Green charity leaders write to PM amid New Year lobbying push

Conservation charities, including the National Trust and RSPB, have linked up to call on Prime Minister Boris Johnson to act on pledges made at the COP26 conference.

The charities, also including the Woodland Trust and The Wildlife Trusts, want to see Johnson make several commitments for 2022 to protect the environment.

The leaders of the charities have written to Johnson outlining their recommendations.

These include offering payments to farmers to restore nature as well as protection of marine environments and restoring peatlands.

Bans on peat for horticultural purposes and banning upland peat ate also being called for.

In addition, they want councils and central government to put a greater focus on tackling climate change and to set “ambitious long-term targets” for tree planting.

COP26 felt a real watershed moment in the fight against the nature and climate crises and it was fantastic to see so many individuals, organisations and nations pulling together to limit the damage done by climate change,” said National Trust director general Hilary McGrady.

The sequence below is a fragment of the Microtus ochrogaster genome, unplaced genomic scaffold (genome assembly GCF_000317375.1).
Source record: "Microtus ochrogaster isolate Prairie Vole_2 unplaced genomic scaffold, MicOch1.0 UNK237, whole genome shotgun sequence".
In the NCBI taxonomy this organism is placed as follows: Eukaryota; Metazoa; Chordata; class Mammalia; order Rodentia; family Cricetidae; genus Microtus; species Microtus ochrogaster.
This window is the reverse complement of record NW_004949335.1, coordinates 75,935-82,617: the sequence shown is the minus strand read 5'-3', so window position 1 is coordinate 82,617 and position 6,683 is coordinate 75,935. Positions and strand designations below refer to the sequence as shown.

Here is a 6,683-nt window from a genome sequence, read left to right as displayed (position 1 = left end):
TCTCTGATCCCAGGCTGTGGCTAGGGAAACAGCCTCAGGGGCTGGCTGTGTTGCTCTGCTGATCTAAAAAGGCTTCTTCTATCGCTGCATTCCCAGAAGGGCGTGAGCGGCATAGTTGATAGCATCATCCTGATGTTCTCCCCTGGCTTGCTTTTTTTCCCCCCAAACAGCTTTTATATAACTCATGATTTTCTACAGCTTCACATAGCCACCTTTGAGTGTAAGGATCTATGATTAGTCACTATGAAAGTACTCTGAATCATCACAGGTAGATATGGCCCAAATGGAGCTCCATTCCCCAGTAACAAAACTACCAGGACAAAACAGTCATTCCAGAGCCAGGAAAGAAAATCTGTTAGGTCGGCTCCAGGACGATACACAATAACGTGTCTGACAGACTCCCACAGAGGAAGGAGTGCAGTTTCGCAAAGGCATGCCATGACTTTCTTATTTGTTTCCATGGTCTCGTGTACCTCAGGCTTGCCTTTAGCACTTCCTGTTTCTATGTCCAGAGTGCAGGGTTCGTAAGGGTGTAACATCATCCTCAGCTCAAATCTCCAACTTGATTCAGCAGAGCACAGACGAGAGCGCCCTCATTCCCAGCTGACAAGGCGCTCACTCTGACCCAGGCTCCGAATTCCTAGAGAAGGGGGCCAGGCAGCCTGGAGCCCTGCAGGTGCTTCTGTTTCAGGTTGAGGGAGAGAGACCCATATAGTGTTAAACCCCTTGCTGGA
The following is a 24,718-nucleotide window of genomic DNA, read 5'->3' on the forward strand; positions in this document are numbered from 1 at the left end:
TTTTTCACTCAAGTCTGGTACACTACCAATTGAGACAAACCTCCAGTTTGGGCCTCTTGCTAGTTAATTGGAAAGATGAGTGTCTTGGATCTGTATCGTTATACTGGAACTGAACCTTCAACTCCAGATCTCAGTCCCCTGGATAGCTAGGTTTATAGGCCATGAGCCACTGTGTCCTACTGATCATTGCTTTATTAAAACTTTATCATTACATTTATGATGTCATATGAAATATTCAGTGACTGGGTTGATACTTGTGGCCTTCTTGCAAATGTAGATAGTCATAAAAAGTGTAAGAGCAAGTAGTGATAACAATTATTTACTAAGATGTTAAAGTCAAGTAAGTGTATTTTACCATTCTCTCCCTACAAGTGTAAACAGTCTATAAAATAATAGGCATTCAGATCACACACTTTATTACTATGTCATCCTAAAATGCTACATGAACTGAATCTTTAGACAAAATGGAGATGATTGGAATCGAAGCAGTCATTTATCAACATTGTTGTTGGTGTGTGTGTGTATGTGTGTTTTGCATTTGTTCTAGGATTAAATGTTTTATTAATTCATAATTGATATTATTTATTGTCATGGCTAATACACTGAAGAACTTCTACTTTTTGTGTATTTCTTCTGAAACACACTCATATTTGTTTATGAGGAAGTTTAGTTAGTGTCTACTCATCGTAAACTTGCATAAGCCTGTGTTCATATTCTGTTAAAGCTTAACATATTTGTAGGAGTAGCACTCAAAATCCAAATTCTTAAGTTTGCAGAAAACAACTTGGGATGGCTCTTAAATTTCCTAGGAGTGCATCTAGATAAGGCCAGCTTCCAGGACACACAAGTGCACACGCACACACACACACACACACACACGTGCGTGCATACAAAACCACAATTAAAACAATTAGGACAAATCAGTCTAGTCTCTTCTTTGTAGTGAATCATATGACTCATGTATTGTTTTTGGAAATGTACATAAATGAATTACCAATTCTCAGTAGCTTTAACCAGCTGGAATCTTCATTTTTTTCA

“We have recently seen the impact extreme weather events like storms Arwen and Barra have on our landscapes and we must do everything we can to protect them.

“This is why we are today calling on the Prime Minister to build on the pledges made at COP26 and commit to a series of New Year resolutions to nature that ensure our natural defences against climate change are protected and nurtured in 2022 and beyond.”

Meanwhile, RSPB chief executive Beccy Speight said: “The UK Government needs to turn its rhetoric on the global stage into reality for our countryside.

“We now need new guarantees from the Government that deliver on the important commitments for nature secured at COP26 – to protect the nation’s wildlife and to restore our farmed landscape so that it helps tackle both the ecological and climate crises.”

The charities are also calling on the government “to lead by example by reducing emissions for the benefit of nature and people”.

    Share Story:

Recent Stories

How does a digital transformation affect charity fundraising?
After an extremely digital couple of years, charities have been forced to adopt new technologies at a rapid pace. For many charities, surviving the pandemic has meant undergoing a fast and efficient digital transformation, simply to exist in a remote world. But what effects has this had on fundraising? And what lessons can charities learn from each other? Lauren Weymouth chats with experts from software provider, Advanced, to find out more.

Better Society